Dead soil means dead oceans

By Teresa Smith

Somewhere in the Central Valley of California, a commercial farmer is preparing to dump many tons of nitrogen upon her soil. This is because the soil is dead due to sloppy farming practices like direct sun exposure and harsh chemical pesticides. It would take only a few summers to nurse the nitrogen-giving microbial life in the soil back to life, but this farmer is trapped by the system of capital, and she must make fast decisions, thinking only one season at a time. So she dumps chemical nitrogen on her soil, allowing her crops to survive the season, but the nitrogen doesn’t stay put: it quickly washes from the field into the creeks and rivers, steadily making its way to the sea.

Once the nitrogen reaches the ocean, a tragic cycle begins: the sudden boost in nitrogen causes the algae population to swell, creating massive algae blooms that soon die and sink, feeding microbes that rapidly suck the oxygen from the water. This creates an oxygen-depleted area of water known as an ocean dead zone. When they enter an ocean dead zone, fish and crabs are knocked unconscious within minutes and die of suffocation. Likewise, slow moving sea creatures like clams, lobsters, muscles, starfish, and anemones all suffocate and die.

There are at least 405 known ocean dead zones in the world—in 1960, there were only 49. Ocean dead zones are often seasonal, as they are directly related to bad farming practices, but in places with high levels of nutrient pollution like the Baltic Sea, they stay year round. These dead zones kill a staggeringly high amount of marine life. The Chesapeake Bay dead, for example, zone kills an estimated 75,000 metric tons of ocean life each year. In the Gulf of Mexico, 212,000 metrics tons of marine life are killed annually by the massive dead zone that emanates from the mouth of the Mississippi.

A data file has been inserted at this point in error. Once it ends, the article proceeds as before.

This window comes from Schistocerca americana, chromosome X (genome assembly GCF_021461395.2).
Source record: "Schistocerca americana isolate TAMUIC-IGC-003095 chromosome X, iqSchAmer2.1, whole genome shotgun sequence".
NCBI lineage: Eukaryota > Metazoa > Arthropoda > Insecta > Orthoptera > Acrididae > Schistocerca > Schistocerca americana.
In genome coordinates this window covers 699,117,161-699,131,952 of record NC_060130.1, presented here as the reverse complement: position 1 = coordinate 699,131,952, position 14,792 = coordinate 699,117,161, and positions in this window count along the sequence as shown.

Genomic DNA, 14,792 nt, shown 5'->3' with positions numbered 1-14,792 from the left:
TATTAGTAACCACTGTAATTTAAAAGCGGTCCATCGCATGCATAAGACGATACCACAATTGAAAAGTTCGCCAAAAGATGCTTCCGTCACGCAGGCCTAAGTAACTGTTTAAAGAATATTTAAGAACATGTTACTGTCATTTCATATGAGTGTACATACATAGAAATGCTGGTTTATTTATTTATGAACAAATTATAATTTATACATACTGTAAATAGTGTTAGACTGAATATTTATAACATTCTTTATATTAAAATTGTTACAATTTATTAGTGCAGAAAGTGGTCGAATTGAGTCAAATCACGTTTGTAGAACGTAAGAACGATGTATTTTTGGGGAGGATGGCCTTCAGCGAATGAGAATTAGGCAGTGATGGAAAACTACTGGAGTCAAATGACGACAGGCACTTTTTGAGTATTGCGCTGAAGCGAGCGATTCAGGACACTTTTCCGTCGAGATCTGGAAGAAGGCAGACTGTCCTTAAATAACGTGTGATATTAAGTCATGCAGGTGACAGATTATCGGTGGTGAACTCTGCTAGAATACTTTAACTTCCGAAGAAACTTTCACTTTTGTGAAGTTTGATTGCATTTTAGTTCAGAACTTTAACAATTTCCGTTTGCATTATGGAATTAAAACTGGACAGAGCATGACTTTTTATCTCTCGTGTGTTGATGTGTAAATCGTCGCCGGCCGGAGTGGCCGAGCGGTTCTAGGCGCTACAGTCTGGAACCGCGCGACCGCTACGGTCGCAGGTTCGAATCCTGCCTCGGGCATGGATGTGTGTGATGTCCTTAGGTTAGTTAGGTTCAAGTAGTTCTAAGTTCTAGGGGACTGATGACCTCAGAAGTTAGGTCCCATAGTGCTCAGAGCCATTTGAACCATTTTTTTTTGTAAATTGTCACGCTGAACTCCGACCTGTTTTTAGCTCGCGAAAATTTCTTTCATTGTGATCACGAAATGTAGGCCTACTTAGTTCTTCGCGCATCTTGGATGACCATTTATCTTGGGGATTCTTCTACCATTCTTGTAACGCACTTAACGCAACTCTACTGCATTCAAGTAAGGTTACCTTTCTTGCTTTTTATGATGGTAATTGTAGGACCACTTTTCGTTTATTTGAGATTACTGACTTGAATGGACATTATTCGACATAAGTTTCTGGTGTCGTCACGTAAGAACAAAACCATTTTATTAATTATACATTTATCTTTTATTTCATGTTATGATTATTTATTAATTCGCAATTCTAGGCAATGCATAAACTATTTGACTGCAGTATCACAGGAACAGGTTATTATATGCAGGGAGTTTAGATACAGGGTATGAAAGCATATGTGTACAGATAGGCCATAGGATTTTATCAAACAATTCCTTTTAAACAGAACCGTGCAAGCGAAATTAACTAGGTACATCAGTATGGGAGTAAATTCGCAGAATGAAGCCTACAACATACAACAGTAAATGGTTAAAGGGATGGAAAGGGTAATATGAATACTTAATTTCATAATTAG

Ending ocean dead zones is as simple as changing our farming practices. For example, in the early 1990s, after the collapse of the Soviet Union, chemical nitrogen became too expensive for farmers, and the dead zones in the Black Sea vanished, and marine life there began to recover. Because of this, we know that ocean dead zones can be healed, but only if the bad farming practices are put to an end.

This is one of hundreds of direct ways the ecology of our planet is being assaulted by capitalist practices of producing things only for profit and consumption, rather than in harmony with the beautiful biological systems our planet already has in place. We could grow all the food we need without doing it this way. Market competition is the only thing forcing farmers hands.

Dead soil can be nursed back to life by keeping it covered to prevent sun exposure, by feeding it compost tea, and by avoiding harsh chemicals. Once it is alive again, it will be just as productive as with the nitrogen, in fact, more so.

Farmers and the public must be educated about the relationship between chemical nitrogen dumping and ocean dead zones. There must be a demand for food created without nitrogen dumping—a demand for food grown in healthy soil with thriving microbial life.

All life on this planet is interconnected. Bringing the soil back to life is just one way to help the seas. We also need to reduce carbon emissions and the chemical dumping that leads to ocean acidification. We can do it. We can make these changes. But we have to demand better practices across the board.